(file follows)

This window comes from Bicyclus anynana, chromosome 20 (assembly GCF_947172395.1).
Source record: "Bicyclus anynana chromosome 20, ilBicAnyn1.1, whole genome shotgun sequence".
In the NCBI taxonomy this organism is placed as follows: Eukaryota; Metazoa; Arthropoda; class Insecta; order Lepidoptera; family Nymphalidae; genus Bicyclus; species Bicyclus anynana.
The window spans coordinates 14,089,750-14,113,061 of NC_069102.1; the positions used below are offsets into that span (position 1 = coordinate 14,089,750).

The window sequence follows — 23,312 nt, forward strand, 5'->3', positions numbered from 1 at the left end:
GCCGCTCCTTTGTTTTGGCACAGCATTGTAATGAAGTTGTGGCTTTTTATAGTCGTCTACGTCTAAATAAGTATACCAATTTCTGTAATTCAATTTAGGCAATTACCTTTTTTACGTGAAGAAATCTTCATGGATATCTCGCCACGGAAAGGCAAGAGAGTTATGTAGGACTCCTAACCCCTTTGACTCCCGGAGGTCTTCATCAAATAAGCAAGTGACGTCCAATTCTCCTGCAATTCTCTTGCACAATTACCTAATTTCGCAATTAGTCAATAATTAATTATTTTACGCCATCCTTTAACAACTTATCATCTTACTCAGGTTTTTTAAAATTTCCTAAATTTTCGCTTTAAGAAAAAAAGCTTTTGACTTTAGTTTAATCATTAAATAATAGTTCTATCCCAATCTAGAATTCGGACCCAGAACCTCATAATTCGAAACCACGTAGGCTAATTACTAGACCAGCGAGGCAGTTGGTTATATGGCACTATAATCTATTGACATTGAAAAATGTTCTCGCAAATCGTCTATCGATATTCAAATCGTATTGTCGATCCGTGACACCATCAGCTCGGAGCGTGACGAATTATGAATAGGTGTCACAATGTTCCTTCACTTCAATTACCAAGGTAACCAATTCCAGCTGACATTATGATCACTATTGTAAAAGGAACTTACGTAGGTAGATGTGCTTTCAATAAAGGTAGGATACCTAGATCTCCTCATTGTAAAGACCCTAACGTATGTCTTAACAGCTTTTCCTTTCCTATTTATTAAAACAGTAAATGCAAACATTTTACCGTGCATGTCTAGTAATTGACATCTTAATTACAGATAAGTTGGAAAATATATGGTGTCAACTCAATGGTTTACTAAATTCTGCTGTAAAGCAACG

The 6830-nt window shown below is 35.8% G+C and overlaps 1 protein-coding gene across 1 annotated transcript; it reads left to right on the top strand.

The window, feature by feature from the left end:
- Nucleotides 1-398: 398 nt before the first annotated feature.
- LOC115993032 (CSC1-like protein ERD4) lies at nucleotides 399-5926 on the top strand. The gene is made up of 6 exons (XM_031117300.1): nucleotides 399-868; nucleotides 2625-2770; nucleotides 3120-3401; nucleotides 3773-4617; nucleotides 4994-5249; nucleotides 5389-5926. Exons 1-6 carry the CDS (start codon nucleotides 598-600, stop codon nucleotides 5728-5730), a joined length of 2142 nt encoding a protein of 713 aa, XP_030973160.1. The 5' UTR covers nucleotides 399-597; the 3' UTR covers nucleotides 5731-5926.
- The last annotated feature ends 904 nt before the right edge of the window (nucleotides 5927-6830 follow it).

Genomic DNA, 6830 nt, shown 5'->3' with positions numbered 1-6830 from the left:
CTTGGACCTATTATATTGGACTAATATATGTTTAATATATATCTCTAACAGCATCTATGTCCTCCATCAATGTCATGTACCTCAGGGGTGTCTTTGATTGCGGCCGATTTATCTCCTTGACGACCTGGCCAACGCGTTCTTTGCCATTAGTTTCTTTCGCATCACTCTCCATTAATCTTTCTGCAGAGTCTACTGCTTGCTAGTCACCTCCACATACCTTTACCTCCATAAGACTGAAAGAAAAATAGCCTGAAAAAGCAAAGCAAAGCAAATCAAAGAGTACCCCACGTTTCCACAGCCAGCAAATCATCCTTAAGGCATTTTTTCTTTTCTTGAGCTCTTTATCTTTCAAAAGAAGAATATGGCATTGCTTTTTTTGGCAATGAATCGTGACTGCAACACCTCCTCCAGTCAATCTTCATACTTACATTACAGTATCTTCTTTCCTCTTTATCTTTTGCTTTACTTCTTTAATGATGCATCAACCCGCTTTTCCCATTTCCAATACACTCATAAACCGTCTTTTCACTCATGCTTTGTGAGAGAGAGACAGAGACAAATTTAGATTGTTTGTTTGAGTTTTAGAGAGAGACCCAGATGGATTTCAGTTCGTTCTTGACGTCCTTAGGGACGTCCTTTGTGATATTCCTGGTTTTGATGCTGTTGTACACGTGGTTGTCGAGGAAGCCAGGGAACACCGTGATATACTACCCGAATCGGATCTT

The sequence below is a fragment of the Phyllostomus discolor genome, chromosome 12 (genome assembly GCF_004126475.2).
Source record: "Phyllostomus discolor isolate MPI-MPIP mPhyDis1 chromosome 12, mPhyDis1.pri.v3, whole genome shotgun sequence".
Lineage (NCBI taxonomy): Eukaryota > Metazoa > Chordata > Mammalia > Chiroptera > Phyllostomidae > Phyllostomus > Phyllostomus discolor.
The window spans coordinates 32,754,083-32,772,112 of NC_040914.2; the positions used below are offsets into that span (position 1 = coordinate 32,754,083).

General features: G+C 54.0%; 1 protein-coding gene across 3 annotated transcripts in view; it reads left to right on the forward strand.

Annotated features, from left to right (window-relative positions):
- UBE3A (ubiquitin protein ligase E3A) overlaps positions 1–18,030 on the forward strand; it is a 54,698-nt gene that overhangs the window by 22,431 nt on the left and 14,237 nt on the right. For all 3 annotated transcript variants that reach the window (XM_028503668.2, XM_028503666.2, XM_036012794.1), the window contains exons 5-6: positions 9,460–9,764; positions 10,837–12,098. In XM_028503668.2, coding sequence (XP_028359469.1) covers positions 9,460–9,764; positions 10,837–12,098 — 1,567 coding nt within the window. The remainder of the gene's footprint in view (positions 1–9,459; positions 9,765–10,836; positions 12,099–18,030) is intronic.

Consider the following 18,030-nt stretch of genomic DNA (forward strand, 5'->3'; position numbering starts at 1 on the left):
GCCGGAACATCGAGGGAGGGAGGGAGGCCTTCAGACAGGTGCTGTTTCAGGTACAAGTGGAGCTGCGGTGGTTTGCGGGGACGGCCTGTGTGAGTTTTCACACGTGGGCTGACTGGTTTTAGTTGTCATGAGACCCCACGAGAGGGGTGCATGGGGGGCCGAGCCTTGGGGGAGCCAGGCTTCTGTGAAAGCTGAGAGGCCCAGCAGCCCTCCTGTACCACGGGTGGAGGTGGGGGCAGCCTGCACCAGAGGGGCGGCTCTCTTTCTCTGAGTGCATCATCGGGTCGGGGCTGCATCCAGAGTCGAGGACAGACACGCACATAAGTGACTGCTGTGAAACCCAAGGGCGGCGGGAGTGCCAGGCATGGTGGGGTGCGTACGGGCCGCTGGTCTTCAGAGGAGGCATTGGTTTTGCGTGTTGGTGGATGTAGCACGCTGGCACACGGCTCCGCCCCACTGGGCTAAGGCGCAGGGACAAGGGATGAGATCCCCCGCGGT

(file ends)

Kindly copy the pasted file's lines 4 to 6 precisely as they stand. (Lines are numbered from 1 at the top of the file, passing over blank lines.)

The window spans coordinates 14,089,750-14,113,061 of NC_069102.1; the positions used below are offsets into that span (position 1 = coordinate 14,089,750).

The window sequence follows — 23,312 nt, forward strand, 5'->3', positions numbered from 1 at the left end:
GCCGCTCCTTTGTTTTGGCACAGCATTGTAATGAAGTTGTGGCTTTTTATAGTCGTCTACGTCTAAATAAGTATACCAATTTCTGTAATTCAATTTAGGCAATTACCTTTTTTACGTGAAGAAATCTTCATGGATATCTCGCCACGGAAAGGCAAGAGAGTTATGTAGGACTCCTAACCCCTTTGACTCCCGGAGGTCTTCATCAAATAAGCAAGTGACGTCCAATTCTCCTGCAATTCTCTTGCACAATTACCTAATTTCGCAATTAGTCAATAATTAATTATTTTACGCCATCCTTTAACAACTTATCATCTTACTCAGGTTTTTTAAAATTTCCTAAATTTTCGCTTTAAGAAAAAAAGCTTTTGACTTTAGTTTAATCATTAAATAATAGTTCTATCCCAATCTAGAATTCGGACCCAGAACCTCATAATTCGAAACCACGTAGGCTAATTACTAGACCAGCGAGGCAGTTGGTTATATGGCACTATAATCTATTGACATTGAAAAATGTTCTCGCAAATCGTCTATCGATATTCAAATCGTATTGTCGATCCGTGACACCATCAGCTCGGAGCGTGACGAATTATGAATAGGTGTCACAATGTTCCTTCACTTCAATTACCAAGGTAACCAATTCCAGCTGACATTATGATCACTATTGTAAAAGGAACTTACGTAGGTAGATGTGCTTTCAATAAAGGTAGGATACCTAGATCTCCTCATTGTAAAGACCCTAACGTATGTCTTAACAGCTTTTCCTTTCCTATTTATTAAAACAGTAAATGCAAACATTTTACCGTGCATGTCTAGTAATTGACATCTTAATTACAGATAAGTTGGAAAATATATGGTGTCAACTCAATGGTTTACTAAATTCTGCTGTAAAGCAACG